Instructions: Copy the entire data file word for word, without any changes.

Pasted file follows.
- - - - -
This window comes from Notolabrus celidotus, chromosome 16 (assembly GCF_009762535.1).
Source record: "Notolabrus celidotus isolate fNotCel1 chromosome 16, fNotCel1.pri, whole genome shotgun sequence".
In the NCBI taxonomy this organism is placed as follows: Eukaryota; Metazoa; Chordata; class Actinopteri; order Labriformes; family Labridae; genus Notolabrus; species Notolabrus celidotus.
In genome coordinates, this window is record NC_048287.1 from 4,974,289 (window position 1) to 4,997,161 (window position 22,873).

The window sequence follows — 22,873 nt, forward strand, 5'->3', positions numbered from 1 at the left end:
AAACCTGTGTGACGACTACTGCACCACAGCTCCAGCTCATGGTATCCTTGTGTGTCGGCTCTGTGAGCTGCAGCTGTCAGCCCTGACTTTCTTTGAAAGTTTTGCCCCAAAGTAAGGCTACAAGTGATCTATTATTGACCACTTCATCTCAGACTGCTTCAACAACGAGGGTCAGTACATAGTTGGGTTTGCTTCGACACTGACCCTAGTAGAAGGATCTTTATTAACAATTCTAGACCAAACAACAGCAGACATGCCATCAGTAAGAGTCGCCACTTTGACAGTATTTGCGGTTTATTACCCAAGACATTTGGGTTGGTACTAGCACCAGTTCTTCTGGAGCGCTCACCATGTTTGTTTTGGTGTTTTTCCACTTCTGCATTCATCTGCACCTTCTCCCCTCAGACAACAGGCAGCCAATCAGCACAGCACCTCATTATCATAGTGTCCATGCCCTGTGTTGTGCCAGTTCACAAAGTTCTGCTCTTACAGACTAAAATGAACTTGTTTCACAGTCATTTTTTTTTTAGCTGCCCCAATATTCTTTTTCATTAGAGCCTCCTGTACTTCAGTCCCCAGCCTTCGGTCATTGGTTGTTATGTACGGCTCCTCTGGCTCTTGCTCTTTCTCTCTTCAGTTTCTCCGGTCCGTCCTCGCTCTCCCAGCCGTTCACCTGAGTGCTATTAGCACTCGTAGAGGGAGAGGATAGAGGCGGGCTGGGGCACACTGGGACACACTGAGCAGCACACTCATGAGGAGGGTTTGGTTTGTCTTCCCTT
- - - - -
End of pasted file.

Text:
This window comes from Notolabrus celidotus, chromosome 16 (assembly GCF_009762535.1).
Source record: "Notolabrus celidotus isolate fNotCel1 chromosome 16, fNotCel1.pri, whole genome shotgun sequence".
In the NCBI taxonomy this organism is placed as follows: Eukaryota; Metazoa; Chordata; class Actinopteri; order Labriformes; family Labridae; genus Notolabrus; species Notolabrus celidotus.
In genome coordinates, this window is record NC_048287.1 from 4,974,289 (window position 1) to 4,997,161 (window position 22,873).

The window sequence follows — 22,873 nt, forward strand, 5'->3', positions numbered from 1 at the left end:
AAACCTGTGTGACGACTACTGCACCACAGCTCCAGCTCATGGTATCCTTGTGTGTCGGCTCTGTGAGCTGCAGCTGTCAGCCCTGACTTTCTTTGAAAGTTTTGCCCCAAAGTAAGGCTACAAGTGATCTATTATTGACCACTTCATCTCAGACTGCTTCAACAACGAGGGTCAGTACATAGTTGGGTTTGCTTCGACACTGACCCTAGTAGAAGGATCTTTATTAACAATTCTAGACCAAACAACAGCAGACATGCCATCAGTAAGAGTCGCCACTTTGACAGTATTTGCGGTTTATTACCCAAGACATTTGGGTTGGTACTAGCACCAGTTCTTCTGGAGCGCTCACCATGTTTGTTTTGGTGTTTTTCCACTTCTGCATTCATCTGCACCTTCTCCCCTCAGACAACAGGCAGCCAATCAGCACAGCACCTCATTATCATAGTGTCCATGCCCTGTGTTGTGCCAGTTCACAAAGTTCTGCTCTTACAGACTAAAATGAACTTGTTTCACAGTCATTTTTTTTTTAGCTGCCCCAATATTCTTTTTCATTAGAGCCTCCTGTACTTCAGTCCCCAGCCTTCGGTCATTGGTTGTTATGTACGGCTCCTCTGGCTCTTGCTCTTTCTCTCTTCAGTTTCTCCGGTCCGTCCTCGCTCTCCCAGCCGTTCACCTGAGTGCTATTAGCACTCGTAGAGGGAGAGGATAGAGGCGGGCTGGGGCACACTGGGACACACTGAGCAGCACACTCATGAGGAGGGTTTGGTTTGTCTTCCCTT